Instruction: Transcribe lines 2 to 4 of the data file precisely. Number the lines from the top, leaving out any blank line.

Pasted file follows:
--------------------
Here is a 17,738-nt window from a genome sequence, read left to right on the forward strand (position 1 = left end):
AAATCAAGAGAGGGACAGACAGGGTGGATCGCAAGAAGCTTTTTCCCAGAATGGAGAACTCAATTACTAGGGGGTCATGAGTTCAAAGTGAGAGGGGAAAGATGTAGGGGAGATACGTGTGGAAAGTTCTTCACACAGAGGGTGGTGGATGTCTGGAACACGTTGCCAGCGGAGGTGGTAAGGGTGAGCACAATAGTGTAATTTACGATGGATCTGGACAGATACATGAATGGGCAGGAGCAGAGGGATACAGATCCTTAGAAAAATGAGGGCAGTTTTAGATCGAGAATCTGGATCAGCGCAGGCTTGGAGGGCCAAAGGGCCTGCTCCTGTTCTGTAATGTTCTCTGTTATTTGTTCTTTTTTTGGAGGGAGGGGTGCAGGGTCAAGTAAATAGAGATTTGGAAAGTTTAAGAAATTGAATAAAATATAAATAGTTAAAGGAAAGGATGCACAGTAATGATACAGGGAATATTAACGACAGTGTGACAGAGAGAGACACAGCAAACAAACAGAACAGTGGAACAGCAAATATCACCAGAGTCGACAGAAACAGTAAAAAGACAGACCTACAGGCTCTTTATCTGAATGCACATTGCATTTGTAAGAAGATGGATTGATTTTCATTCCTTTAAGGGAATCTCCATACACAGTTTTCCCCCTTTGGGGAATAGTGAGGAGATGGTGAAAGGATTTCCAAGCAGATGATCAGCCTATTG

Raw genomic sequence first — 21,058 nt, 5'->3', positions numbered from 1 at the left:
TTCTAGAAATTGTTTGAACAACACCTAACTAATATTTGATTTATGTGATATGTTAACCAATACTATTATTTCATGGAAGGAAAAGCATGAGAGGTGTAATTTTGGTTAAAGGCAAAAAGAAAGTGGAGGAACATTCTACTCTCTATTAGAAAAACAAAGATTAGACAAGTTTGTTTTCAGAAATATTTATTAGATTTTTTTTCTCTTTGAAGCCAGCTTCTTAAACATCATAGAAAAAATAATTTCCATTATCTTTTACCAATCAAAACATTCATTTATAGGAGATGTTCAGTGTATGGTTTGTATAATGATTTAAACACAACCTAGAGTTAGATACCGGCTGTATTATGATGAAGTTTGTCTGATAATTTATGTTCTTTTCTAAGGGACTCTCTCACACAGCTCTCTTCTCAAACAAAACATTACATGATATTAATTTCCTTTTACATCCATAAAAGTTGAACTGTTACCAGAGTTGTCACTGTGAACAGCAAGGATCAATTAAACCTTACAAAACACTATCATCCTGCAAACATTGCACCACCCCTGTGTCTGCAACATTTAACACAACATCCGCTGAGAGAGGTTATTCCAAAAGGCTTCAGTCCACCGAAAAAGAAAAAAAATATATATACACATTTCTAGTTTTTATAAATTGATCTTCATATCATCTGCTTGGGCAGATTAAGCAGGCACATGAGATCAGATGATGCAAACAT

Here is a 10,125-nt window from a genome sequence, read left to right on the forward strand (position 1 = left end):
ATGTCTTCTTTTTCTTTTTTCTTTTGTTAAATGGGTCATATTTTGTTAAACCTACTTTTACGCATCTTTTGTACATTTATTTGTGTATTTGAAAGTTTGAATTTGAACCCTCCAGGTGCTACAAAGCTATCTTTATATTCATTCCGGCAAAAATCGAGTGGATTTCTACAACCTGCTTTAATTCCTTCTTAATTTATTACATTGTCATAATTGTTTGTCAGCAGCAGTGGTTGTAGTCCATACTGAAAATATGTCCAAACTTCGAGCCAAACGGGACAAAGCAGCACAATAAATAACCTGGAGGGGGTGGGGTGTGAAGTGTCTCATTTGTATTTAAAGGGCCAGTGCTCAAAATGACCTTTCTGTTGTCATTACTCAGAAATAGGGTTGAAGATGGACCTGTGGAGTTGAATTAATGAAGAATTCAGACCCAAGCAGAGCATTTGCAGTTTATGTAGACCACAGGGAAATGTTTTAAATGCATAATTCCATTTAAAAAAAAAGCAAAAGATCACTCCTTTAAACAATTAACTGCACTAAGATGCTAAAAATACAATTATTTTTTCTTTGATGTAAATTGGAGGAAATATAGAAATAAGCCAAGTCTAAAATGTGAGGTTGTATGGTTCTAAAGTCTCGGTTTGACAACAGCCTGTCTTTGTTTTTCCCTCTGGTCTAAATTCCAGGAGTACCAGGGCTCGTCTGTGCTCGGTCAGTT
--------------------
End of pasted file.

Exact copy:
AAATCAAGAGAGGGACAGACAGGGTGGATCGCAAGAAGCTTTTTCCCAGAATGGAGAACTCAATTACTAGGGGGTCATGAGTTCAAAGTGAGAGGGGAAAGATGTAGGGGAGATACGTGTGGAAAGTTCTTCACACAGAGGGTGGTGGATGTCTGGAACACGTTGCCAGCGGAGGTGGTAAGGGTGAGCACAATAGTGTAATTTACGATGGATCTGGACAGATACATGAATGGGCAGGAGCAGAGGGATACAGATCCTTAGAAAAATGAGGGCAGTTTTAGATCGAGAATCTGGATCAGCGCAGGCTTGGAGGGCCAAAGGGCCTGCTCCTGTTCTGTAATGTTCTCTGTTATTTGTTCTTTTTTTGGAGGGAGGGGTGCAGGGTCAAGTAAATAGAGATTTGGAAAGTTTAAGAAATTGAATAAAATATAAATAGTTAAAGGAAAGGATGCACAGTAATGATACAGGGAATATTAACGACAGTGTGACAGAGAGAGACACAGCAAACAAACAGAACAGTGGAACAGCAAATATCACCAGAGTCGACAGAAACAGTAAAAAGACAGACCTACAGGCTCTTTATCTGAATGCACATTGCATTTGTAAGAAGATGGATTGATTTTCATTCCTTTAAGGGAATCTCCATACACAGTTTTCCCCCTTTGGGGAATAGTGAGGAGATGGTGAAAGGATTTCCAAGCAGATGATCAGCCTATTG

Raw genomic sequence first — 21,058 nt, 5'->3', positions numbered from 1 at the left:
TTCTAGAAATTGTTTGAACAACACCTAACTAATATTTGATTTATGTGATATGTTAACCAATACTATTATTTCATGGAAGGAAAAGCATGAGAGGTGTAATTTTGGTTAAAGGCAAAAAGAAAGTGGAGGAACATTCTACTCTCTATTAGAAAAACAAAGATTAGACAAGTTTGTTTTCAGAAATATTTATTAGATTTTTTTTCTCTTTGAAGCCAGCTTCTTAAACATCATAGAAAAAATAATTTCCATTATCTTTTACCAATCAAAACATTCATTTATAGGAGATGTTCAGTGTATGGTTTGTATAATGATTTAAACACAACCTAGAGTTAGATACCGGCTGTATTATGATGAAGTTTGTCTGATAATTTATGTTCTTTTCTAAGGGACTCTCTCACACAGCTCTCTTCTCAAACAAAACATTACATGATATTAATTTCCTTTTACATCCATAAAAGTTGAACTGTTACCAGAGTTGTCACTGTGAACAGCAAGGATCAATTAAACCTTACAAAACACTATCATCCTGCAAACATTGCACCACCCCTGTGTCTGCAACATTTAACACAACATCCGCTGAGAGAGGTTATTCCAAAAGGCTTCAGTCCACCGAAAAAGAAAAAAAATATATATACACATTTCTAGTTTTTATAAATTGATCTTCATATCATCTGCTTGGGCAGATTAAGCAGGCACATGAGATCAGATGATGCAAACAT